Database Fundamentals #23: Filtering Data
Database Fundamentals #23: Filtering Data
In this article, explore just a little bit more about how the WHERE clause works to help you filter data so you avoid some of the bigger issues.
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If you've been reading these Database Fundamentals posts, you've already seen the WHERE clause because of your use of it when manipulating data with DELETE and UPDATE statements. It's also been used several times earlier in this series to limit the values returned from a SELECT statement.
The primary places where people run into trouble with T-SQL is in the JOIN criteria and the WHERE clause criteria. This occurs because they don't understand well enough what the filters and operators they're using will do. They end up returning too much data because they didn't us the WHERE clause or misapplied it. They also filter too much data out.
Just remember, there are even more functions than we go over here in this series. While these basic operators answer most needs, they won't answer all. Don't be afraid to open the Microsoft SQL Server documentation and learn new functions. With that in mind, we'll explore just a little bit more about how the WHERE clause works to help you filter data so you avoid some of the bigger issues.
Operators in the WHERE Clause
Almost all the operators you've used in the WHERE clause so far have been equality operators. You did experiment with the greater than operator in a previous blog post. There are a lot of different operators available to you. You also can combine operations using logic to further enhance your ability to control exactly what kind of information is returned.
For example, what if you wanted to only find people who's first name started with the letter E. You could just select all the information and use an ORDER BY on the first name, scroll down to where E ought to be and see what was there, but you've moved a lot of data for nothing. Instead, you could use a new operator called LIKE.
LIKE allows you to do a comparison in a similar way to using equals:
This query will work exactly the same as if you had used the equals. But that's not what LIKE is for. To go back to finding everyone with a first name starting with the letter E. You can use a wild card, %, with the LIKE operator:
This will match all rows that have the letter E and then, anything else.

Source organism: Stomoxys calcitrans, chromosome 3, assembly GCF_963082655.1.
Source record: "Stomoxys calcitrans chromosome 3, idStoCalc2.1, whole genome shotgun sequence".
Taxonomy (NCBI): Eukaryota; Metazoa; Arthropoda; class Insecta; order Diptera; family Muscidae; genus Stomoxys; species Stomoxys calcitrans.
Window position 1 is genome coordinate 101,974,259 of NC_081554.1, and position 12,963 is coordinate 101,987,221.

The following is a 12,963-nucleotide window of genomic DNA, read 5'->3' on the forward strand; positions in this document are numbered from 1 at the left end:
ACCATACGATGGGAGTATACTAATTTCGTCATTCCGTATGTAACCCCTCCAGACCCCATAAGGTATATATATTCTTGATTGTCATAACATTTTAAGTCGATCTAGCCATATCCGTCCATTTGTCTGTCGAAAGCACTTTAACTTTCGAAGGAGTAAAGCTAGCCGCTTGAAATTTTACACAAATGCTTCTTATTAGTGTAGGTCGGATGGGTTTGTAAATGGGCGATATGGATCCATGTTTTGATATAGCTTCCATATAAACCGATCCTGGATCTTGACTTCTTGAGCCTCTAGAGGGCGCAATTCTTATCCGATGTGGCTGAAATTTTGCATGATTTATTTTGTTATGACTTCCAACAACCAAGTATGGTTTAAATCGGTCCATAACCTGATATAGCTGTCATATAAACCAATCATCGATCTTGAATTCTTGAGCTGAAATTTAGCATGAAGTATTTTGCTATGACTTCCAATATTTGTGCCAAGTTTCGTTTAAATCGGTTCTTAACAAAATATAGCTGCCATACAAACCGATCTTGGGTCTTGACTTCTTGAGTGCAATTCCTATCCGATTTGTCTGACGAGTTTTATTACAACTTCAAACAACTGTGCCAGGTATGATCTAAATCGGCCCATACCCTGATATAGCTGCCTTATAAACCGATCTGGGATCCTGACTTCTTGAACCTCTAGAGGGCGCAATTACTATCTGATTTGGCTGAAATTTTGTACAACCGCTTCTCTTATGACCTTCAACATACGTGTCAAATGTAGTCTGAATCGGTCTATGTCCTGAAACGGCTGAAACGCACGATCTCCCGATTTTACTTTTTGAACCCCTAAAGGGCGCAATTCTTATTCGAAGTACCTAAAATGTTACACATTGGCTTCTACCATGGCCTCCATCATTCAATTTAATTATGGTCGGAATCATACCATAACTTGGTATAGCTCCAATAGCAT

There are a whole bunch of other functions and wild cards that work with the LIKE operator to allow you to do all different types of pattern matching.
Another way to filter information in the WHERE clause is to use the IN clause. This is used when you have a small list of values and if data matches any of them, you want to return it. This query will look through all the values in the IN operator to find any matches:
For the current data set, it will find one row in the Finance.FinancialTransaction table. This is a useful operator, but you should only use it with small lists, of less than 5-7 values. Otherwise you may see serious performance issues. It's also possible to use another operator, NOT, to select all values except the ones that make up the IN criteria list.
Another way to get at specific information is to use the BETWEEN operator. It's frequently used to find dates or numbers because you can look for a range of values by using BETWEEN to define upper and lower limits like this:
If you run this against the current data set it will return two rows of information. The key is to know that these are inclusive ranges. Meaning, any value that matches or exceeds the first value and any value that matches or is less than the second will result in a match. If you want exclusive ranges you need to use the greater than in combination with less than. You can also apply the NOT operator to reverse the selection to only get values that are outside the defined range.
With all these operators you can mix and match them using logical constructs consisting of AND, OR and the use of parenthesis. For example, to select a specific company that is in the Aerospace industry and starts with the letter S, you could use a query like this:
This will limit the result to only those values that meet both criteria. You can change the logic though. You can go for combinations of data using the OR clause. If you wanted to find the people in the system who's first name started with the letter E or the letter S your query would look like this:
You can mix and match these as necessary and break them up logically using parenthesis to change the way all the filtering takes place.
All of this barely scratches the surface of what is possible when filtering data within T-SQL. The next blog post in the series will add to the concepts and functions in a WHERE clause.
Published at DZone with permission of Grant Fritchey , DZone MVB. See the original article here.
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